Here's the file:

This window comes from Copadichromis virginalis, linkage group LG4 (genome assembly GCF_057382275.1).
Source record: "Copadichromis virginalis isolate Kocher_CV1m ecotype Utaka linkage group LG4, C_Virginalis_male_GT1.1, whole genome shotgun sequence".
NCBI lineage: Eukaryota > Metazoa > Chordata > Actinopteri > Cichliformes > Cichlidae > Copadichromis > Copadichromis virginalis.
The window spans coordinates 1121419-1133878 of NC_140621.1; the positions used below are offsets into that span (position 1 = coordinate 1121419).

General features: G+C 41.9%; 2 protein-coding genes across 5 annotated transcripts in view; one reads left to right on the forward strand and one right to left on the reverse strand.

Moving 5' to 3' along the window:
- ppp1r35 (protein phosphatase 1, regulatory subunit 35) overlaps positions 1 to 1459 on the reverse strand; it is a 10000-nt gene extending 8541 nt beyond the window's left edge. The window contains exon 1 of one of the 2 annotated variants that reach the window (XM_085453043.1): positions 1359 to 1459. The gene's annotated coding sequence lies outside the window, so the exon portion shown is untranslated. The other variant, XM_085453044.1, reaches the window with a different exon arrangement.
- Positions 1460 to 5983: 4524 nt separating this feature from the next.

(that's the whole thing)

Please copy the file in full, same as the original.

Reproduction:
This window comes from Copadichromis virginalis, linkage group LG4 (genome assembly GCF_057382275.1).
Source record: "Copadichromis virginalis isolate Kocher_CV1m ecotype Utaka linkage group LG4, C_Virginalis_male_GT1.1, whole genome shotgun sequence".
NCBI lineage: Eukaryota > Metazoa > Chordata > Actinopteri > Cichliformes > Cichlidae > Copadichromis > Copadichromis virginalis.
The window spans coordinates 1121419-1133878 of NC_140621.1; the positions used below are offsets into that span (position 1 = coordinate 1121419).

General features: G+C 41.9%; 2 protein-coding genes across 5 annotated transcripts in view; one reads left to right on the forward strand and one right to left on the reverse strand.

Moving 5' to 3' along the window:
- ppp1r35 (protein phosphatase 1, regulatory subunit 35) overlaps positions 1 to 1459 on the reverse strand; it is a 10000-nt gene extending 8541 nt beyond the window's left edge. The window contains exon 1 of one of the 2 annotated variants that reach the window (XM_085453043.1): positions 1359 to 1459. The gene's annotated coding sequence lies outside the window, so the exon portion shown is untranslated. The other variant, XM_085453044.1, reaches the window with a different exon arrangement.
- Positions 1460 to 5983: 4524 nt separating this feature from the next.